Thomas Mitchell (1892-1962)
Thomas Mitchell was an American character actor who became one of the most instantly recognisable faces in Hollywood history without achieving leading man status. He appeared in many of the greatest Hollywood movies of the 20th century. In 1939 alone he had key roles in five classic films: 'Mr. Smith Goes to Washington', 'Only Angels Have Wings', 'The Hunchback of Notre Dame', 'Gone with the Wind' and 'Stagecoach'. For his role as the drunken Doc Boone in 'Stagecoach', Mitchell won the Academy Award for Best Supporting Actor.
Thomas Mitchell was born on July 11, 1892 in Elizabeth, New Jersey. His parents were Irish immigrants. His father and brother were newspaper reporters and it was no surprise when Thomas decided on a newspaper career when he left High School. He soon realised, however, that he much preferred writing scripts for comedy sketches to writing for the newspaper and he became more and more enamoured of the stage. In 1913 he became a full time actor and gained valuable theatrical experience touring with the Charles Coburn Shakespeare Company.
He made his debut on Broadway in the play 'Under Sentence', the first of many appearances in many productions over the next two decades. He immersed himself in the theatrical world and, as well as performing, he continued to write successfully for the stage and directed and produced a number of plays. His stage plays 'Little Accident' in 1928, and 'Cloudy with Showers' in 1931 were both great successes in their day.
Although he appeared in a movie as early as 1923, with 'Six Cylinder Love', Mitchell concentrated on his first love, the stage until the mid 1930's. He started his movie career proper in 1936 with small parts in first, 'Craig's Wife' and then 'Theodora Goes Wild' and with his theatrical reputation he swiftly much sought after for character roles. In 1937 he gave a brilliant performance as the banker in Frank Capra's 'Lost Horizon' which cemented his reputation as a reliable, top drawer actor. In the same year he received his first Oscar nomination for his memorable portrayal of Dr Kersaint in John Ford's 'The Hurricane'.
1939 proved to be an astonishing, vintage year for movies with many top quality films and memorable performances. Mitchell appeared in no less than 5 classics during the year: 'Only Angels Have Wings', 'Mr. Smith Goes to Washington', 'The Hunchback of Notre Dame', 'Stagecoach' and 'Gone with the Wind'. He won the Oscar for Best Supporting Actor for his unforgettable portrayal of the drunken Doc Boone in 'Stagecoach'.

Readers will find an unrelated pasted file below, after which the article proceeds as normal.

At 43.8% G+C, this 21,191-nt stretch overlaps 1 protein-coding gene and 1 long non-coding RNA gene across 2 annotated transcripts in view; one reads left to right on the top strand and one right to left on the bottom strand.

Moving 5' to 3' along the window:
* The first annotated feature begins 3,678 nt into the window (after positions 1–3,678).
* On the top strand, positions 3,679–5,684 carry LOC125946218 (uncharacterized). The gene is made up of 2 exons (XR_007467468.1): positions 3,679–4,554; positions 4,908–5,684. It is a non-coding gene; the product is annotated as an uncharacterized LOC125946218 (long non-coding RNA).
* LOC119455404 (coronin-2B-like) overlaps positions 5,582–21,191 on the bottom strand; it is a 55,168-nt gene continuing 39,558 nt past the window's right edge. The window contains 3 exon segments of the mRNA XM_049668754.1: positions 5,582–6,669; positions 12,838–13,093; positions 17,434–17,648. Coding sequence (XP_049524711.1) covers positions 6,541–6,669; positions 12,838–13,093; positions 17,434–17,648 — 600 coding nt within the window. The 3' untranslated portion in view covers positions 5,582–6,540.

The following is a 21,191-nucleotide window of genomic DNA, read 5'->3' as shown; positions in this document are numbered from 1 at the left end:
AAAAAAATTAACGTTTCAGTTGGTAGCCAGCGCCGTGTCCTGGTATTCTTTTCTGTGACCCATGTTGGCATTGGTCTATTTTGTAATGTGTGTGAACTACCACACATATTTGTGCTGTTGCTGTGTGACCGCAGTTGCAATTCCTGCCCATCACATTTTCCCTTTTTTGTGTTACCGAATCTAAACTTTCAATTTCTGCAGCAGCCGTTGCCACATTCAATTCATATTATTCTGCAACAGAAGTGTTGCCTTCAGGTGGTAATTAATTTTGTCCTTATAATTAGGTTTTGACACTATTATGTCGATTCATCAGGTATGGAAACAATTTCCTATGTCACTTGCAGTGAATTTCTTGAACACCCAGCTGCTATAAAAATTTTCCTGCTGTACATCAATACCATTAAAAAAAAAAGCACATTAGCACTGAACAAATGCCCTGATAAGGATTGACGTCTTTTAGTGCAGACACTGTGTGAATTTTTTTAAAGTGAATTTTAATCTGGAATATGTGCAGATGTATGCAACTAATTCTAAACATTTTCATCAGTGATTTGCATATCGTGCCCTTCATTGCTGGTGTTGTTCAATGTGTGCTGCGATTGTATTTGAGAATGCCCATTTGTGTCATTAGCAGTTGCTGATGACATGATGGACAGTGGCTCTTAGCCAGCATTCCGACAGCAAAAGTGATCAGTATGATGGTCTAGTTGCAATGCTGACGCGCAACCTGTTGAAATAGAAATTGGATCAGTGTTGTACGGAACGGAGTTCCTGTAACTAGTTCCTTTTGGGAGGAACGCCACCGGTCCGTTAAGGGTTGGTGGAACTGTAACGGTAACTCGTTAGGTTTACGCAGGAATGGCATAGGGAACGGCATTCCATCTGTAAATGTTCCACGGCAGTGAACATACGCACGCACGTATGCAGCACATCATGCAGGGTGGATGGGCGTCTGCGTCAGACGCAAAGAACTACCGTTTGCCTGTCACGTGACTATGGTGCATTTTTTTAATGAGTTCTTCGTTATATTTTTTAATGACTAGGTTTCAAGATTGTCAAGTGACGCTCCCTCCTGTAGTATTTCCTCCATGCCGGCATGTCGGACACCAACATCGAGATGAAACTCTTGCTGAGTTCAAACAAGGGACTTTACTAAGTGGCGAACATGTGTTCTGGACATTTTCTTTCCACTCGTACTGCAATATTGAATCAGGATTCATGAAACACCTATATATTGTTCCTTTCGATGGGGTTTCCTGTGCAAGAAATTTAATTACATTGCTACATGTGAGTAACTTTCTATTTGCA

Mitchell continued to be in demand for the next two decades and acted in a number of movies including two more which have become classics: in 1946 he played opposite James Stewart in the Christmas classic directed by Frank Capra, 'It's a Wonderful Life' and in 1952 he played the town mayor in the 'High Noon' with Gary Cooper.
Mitchell has an unusual claim to fame in that in 1953, he became the first actor or actress to win the three major acting awards (Oscar, Emmy, Tony) and he is still one of only a few individuals to have won each of these awards. In 1939 he won the Academy Award for Best Supporting Actor in 'Stagecoach'. Then in 1952, he won the Best Actor Emmy (in the Comedy Actor category), and the following year he won a Tony Award for his performance in the musical 'Hazel Flagg'.
Mitchell showed his versatility and his mastery of the skills of acting in the effortless way he transferred to the new medium of television during the 1950's, paving the way for generations of actors to follow. He played many roles in some of the earliest TV series including Studio One, Lux Video Theater, Zane Gray Theatre, and The O. Henry Playhouse becoming as well known, if not better, to the new TV generation as he had been to the original movie generation.
Thomas Mitchell died from bone cancer on December 17, 1962 in Beverly Hills, California. After cremation his ashes were stored in the vault at the Chapel of the Pines Crematory in Los Angeles.
Thomas Mitchell Academy AwardsOne Win:
Best Supporting Actor ... Stagecoach (1939)
One Unsuccessful Nomination:
Best Supporting Actor ... The Hurricane (1937)